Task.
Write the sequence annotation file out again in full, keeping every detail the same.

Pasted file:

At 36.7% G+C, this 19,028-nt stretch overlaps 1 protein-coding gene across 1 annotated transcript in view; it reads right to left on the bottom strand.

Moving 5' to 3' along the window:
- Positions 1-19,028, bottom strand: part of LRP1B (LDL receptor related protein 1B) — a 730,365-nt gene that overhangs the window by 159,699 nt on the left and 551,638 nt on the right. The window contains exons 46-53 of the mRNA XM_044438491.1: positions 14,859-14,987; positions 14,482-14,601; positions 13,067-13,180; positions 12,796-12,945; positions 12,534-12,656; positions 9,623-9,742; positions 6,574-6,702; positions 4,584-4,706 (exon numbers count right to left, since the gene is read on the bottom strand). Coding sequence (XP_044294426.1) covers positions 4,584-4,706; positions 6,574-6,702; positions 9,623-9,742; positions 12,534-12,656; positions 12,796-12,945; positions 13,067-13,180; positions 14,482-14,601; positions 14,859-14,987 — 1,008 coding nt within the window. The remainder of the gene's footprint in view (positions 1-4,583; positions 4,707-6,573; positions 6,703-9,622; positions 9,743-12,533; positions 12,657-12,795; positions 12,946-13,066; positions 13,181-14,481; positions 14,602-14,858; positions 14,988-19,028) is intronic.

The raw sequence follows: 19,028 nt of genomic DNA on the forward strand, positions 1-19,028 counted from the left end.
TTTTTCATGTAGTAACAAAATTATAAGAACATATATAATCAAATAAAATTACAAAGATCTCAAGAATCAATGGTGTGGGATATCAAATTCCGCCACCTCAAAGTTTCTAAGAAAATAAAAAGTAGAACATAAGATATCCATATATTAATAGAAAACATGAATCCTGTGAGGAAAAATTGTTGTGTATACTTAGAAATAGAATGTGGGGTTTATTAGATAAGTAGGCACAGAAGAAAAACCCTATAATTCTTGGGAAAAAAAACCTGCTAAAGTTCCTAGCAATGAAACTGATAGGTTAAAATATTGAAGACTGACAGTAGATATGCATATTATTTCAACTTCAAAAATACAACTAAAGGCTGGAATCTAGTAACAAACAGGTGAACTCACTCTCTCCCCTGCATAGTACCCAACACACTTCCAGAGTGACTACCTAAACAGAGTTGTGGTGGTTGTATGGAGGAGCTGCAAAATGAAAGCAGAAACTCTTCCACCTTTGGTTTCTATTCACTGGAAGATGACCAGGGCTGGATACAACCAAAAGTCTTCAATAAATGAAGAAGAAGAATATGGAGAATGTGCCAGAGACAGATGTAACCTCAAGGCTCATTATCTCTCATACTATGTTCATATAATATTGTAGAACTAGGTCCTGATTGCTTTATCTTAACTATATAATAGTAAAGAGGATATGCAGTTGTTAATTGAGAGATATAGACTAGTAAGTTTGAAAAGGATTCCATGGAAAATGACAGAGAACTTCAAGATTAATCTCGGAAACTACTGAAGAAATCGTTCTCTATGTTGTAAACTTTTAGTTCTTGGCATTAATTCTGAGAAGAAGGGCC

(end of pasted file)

At 36.7% G+C, this 19,028-nt stretch overlaps 1 protein-coding gene across 1 annotated transcript in view; it reads right to left on the bottom strand.

Moving 5' to 3' along the window:
- Positions 1-19,028, bottom strand: part of LRP1B (LDL receptor related protein 1B) — a 730,365-nt gene that overhangs the window by 159,699 nt on the left and 551,638 nt on the right. The window contains exons 46-53 of the mRNA XM_044438491.1: positions 14,859-14,987; positions 14,482-14,601; positions 13,067-13,180; positions 12,796-12,945; positions 12,534-12,656; positions 9,623-9,742; positions 6,574-6,702; positions 4,584-4,706 (exon numbers count right to left, since the gene is read on the bottom strand). Coding sequence (XP_044294426.1) covers positions 4,584-4,706; positions 6,574-6,702; positions 9,623-9,742; positions 12,534-12,656; positions 12,796-12,945; positions 13,067-13,180; positions 14,482-14,601; positions 14,859-14,987 — 1,008 coding nt within the window. The remainder of the gene's footprint in view (positions 1-4,583; positions 4,707-6,573; positions 6,703-9,622; positions 9,743-12,533; positions 12,657-12,795; positions 12,946-13,066; positions 13,181-14,481; positions 14,602-14,858; positions 14,988-19,028) is intronic.

The raw sequence follows: 19,028 nt of genomic DNA on the forward strand, positions 1-19,028 counted from the left end.
TTTTTCATGTAGTAACAAAATTATAAGAACATATATAATCAAATAAAATTACAAAGATCTCAAGAATCAATGGTGTGGGATATCAAATTCCGCCACCTCAAAGTTTCTAAGAAAATAAAAAGTAGAACATAAGATATCCATATATTAATAGAAAACATGAATCCTGTGAGGAAAAATTGTTGTGTATACTTAGAAATAGAATGTGGGGTTTATTAGATAAGTAGGCACAGAAGAAAAACCCTATAATTCTTGGGAAAAAAAACCTGCTAAAGTTCCTAGCAATGAAACTGATAGGTTAAAATATTGAAGACTGACAGTAGATATGCATATTATTTCAACTTCAAAAATACAACTAAAGGCTGGAATCTAGTAACAAACAGGTGAACTCACTCTCTCCCCTGCATAGTACCCAACACACTTCCAGAGTGACTACCTAAACAGAGTTGTGGTGGTTGTATGGAGGAGCTGCAAAATGAAAGCAGAAACTCTTCCACCTTTGGTTTCTATTCACTGGAAGATGACCAGGGCTGGATACAACCAAAAGTCTTCAATAAATGAAGAAGAAGAATATGGAGAATGTGCCAGAGACAGATGTAACCTCAAGGCTCATTATCTCTCATACTATGTTCATATAATATTGTAGAACTAGGTCCTGATTGCTTTATCTTAACTATATAATAGTAAAGAGGATATGCAGTTGTTAATTGAGAGATATAGACTAGTAAGTTTGAAAAGGATTCCATGGAAAATGACAGAGAACTTCAAGATTAATCTCGGAAACTACTGAAGAAATCGTTCTCTATGTTGTAAACTTTTAGTTCTTGGCATTAATTCTGAGAAGAAGGGCC